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National Statistics
Publication, Part of

Statistics on Alcohol: England, 2012

Official statistics, National statistics
Publication Date:
Geographic Coverage:
Geographical Granularity:
Clinical Commissioning Groups, Ambulance Trusts, Clinical Commissioning Regions
Date Range:
01 Apr 2011 to 31 Mar 2012


This statistical report acts as a reference point for health issues relating to alcohol use and misuse, providing information obtained from a number of sources in a user-friendly format. It covers topics such as drinking habits and behaviours among adults (aged 16 and over) and school children (aged 11 to 15), drinking-related ill health and mortality, affordability of alcohol, alcohol related admissions to hospital and alcohol-related costs. The report contains previously published information and also includes additional new analyses.

The new analyses are mainly obtained from the Health and Social Care Information Centre's (HSCIC) Hospital Episodes Statistics (HES) system, and Prescribing data. The report also include up to date information on the latest alcohol related government policies and targets and contains links to further sources of useful information.

How alcohol-related admissions are calculated:

Estimates of the number of alcohol-related admissions to hospital are calculated using a method developed by the North West Public Health Observatory (NWPHO) which takes information on patients' characteristics and diagnoses from the Hospital Episode Statistics (HES), together with estimates for the proportion of cases of a particular disease or injury that are caused by alcohol consumption (known as alcohol-attributable fractions (AAFs)).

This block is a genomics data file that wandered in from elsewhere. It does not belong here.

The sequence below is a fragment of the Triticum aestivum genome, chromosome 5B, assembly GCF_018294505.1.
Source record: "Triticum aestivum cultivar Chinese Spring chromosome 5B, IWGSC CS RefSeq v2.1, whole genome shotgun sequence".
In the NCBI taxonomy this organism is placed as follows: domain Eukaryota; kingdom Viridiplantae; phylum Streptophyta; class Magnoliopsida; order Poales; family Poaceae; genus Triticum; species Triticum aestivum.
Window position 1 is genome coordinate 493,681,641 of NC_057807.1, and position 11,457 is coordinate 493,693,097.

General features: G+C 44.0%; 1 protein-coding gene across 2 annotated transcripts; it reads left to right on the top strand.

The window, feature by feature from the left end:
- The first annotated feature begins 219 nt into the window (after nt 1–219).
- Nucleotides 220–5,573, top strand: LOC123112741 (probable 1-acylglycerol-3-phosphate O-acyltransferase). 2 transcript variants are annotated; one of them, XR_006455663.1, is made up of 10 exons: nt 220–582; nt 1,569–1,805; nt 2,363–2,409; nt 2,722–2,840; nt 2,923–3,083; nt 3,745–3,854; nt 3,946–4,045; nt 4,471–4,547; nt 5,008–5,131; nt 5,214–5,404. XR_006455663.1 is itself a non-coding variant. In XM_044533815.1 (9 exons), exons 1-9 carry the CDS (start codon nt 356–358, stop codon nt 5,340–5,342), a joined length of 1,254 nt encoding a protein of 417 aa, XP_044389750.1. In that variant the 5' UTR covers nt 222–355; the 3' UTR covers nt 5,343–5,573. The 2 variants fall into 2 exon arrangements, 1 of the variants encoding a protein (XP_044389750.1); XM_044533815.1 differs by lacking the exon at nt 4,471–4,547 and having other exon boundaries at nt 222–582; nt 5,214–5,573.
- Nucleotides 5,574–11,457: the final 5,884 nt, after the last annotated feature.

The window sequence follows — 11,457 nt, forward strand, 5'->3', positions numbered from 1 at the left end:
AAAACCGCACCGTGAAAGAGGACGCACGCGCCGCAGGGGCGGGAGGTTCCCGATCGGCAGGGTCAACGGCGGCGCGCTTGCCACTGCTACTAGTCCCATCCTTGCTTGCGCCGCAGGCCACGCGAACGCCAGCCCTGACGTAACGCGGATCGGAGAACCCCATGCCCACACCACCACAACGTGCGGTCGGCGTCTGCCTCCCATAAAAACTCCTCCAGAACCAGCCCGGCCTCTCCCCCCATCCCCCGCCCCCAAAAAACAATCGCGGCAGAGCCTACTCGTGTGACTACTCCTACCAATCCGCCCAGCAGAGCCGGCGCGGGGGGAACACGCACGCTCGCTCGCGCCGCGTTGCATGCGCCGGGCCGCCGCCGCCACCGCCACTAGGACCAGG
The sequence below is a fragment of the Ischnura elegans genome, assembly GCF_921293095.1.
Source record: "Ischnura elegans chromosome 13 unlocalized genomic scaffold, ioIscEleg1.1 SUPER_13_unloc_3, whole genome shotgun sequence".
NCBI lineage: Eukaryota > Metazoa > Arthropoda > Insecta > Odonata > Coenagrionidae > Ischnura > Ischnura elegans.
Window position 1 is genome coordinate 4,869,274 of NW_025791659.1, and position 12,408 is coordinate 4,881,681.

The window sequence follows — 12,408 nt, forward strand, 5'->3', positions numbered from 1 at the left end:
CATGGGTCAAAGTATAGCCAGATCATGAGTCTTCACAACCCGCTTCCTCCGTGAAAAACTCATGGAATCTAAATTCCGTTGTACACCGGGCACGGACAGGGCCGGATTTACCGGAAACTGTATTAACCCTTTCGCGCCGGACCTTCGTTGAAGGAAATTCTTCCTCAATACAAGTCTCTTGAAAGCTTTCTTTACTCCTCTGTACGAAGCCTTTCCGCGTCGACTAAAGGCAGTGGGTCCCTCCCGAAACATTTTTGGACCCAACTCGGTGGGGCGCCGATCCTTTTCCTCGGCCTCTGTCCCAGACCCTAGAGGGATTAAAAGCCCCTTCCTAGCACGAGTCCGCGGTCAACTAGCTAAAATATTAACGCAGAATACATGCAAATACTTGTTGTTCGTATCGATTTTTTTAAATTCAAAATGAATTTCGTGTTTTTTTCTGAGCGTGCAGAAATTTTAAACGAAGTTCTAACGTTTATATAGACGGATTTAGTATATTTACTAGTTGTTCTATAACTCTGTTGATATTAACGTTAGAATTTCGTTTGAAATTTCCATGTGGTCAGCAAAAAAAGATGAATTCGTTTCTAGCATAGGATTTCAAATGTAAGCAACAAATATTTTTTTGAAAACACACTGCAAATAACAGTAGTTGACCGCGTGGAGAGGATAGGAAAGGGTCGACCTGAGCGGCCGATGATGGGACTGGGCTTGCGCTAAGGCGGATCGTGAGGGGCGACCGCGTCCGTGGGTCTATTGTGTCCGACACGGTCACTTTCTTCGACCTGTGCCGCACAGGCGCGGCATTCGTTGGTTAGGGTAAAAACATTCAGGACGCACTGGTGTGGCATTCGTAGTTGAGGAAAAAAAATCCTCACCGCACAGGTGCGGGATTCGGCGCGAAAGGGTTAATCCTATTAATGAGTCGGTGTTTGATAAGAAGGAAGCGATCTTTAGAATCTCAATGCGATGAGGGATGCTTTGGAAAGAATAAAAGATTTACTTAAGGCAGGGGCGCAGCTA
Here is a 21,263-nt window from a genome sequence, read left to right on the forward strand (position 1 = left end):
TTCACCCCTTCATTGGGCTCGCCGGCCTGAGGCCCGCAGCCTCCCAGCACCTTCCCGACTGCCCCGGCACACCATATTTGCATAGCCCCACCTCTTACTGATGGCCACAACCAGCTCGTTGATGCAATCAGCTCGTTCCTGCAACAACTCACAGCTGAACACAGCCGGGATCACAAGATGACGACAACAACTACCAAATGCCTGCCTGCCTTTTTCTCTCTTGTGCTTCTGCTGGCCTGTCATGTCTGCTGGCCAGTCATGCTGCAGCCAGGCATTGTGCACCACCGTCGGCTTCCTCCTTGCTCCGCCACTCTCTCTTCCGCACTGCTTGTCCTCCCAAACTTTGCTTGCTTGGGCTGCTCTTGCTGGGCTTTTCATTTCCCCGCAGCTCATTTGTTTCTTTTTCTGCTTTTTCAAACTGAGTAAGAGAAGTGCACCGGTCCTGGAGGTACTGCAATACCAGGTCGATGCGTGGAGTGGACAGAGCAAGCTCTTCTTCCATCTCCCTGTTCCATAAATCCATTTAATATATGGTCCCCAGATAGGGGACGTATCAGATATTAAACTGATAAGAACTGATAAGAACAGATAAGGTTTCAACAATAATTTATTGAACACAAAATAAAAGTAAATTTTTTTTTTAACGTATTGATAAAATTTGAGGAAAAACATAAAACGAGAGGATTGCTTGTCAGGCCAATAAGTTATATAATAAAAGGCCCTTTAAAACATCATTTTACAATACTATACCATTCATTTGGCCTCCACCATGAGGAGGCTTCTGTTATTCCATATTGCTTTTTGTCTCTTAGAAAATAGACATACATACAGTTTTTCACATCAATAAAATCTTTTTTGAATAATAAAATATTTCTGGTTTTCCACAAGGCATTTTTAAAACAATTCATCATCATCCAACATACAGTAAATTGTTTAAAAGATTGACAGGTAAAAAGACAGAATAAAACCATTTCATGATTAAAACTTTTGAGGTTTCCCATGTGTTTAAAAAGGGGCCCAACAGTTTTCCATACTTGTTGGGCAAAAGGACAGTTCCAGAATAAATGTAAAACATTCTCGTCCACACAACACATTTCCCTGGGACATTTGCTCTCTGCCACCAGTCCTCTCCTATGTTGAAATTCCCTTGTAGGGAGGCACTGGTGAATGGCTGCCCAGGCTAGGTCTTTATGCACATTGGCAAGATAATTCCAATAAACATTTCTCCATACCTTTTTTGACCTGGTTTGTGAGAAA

Within this publication, two main measures are presented:

  • a broad measure, which is derived by summing the alcohol attributable fraction associated with each admission based on the diagnosis most strongly associated with alcohol out of all diagnoses (both primary and secondary)
  • a narrow measure, which is constructed in a similar way but counts only the fraction associated with the diagnosis in the primary position.


  • In 2010/11 there were 198,900 admissions where the primary diagnosis was attributable to the consumption of alcohol (the narrow measure). This is a 2.1 per cent increase since 2009/10 when there were 194,800 admissions of this type and a 40 per cent increase since 2002/03 when there were around 142,000 such admissions.
  • In 2010/11, there were 1,168,300 alcohol related admissions to hospital based on the broad measure (primary and secondary diagnoses). This is an increase of 11 per cent on the 2009/10 figure (1,056,900) and more than twice as many as in 2002/03 (510,700). Comparisons over time in the broad measure are complicated by changes in recording practices over the period. In order to estimate the trend once changes in recording practices are accounted for, a method to adjust the national figures has been devised which is presented in Appendix G of the report. Adjusted figures show a 49 per cent increase from an estimated 783,300 in 2002/03 but a 3 per cent decrease from 1,208,100 in 2009/10.
  • There has been a long-term downward trend in the proportion of adults who reported drinking in the week prior to interview. In 1998 75 per cent of men and 59 per cent of women drank in the week prior to interview compared to 68 per cent of men and 54 per cent of women in 2010.
  • 13 per cent of secondary school pupils aged 11 to 15 reported drinking alcohol in the week prior to interview in 2010 compared with 18 per cent of pupils in 2009 and 26 per cent in 2001.
  • There has been a fall in recent years in the proportion of pupils who think that drinking is acceptable for someone of their age. In 2010 32 per cent thought it was okay for someone of their age to drink once a week compared to 46 per cent in 2003. Similarly 11 per cent of pupils thought that it was OK for someone of their age to get drunk once a week compared to 20 per cent who thought that in 2003.
  • In 2011, there were 167,764 prescription items for drugs for the treatment of alcohol dependency prescribed in primary care settings or NHS hospitals and dispensed in the community. This is an increase of 4.7 per cent on the 2010 figure (160,181) and an increase of 63 per cent on the 2003 figure (102,741).
  • The Net Ingredient Cost (NIC) of these prescription items was £2.49 million in 2011. This is an increase of 3.3 per cent on the 2010 figure (£2.41 million) and an increase of 45 per cent on the 2003 figure (£1.72 million).


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Last edited: 16 May 2018 11:46 am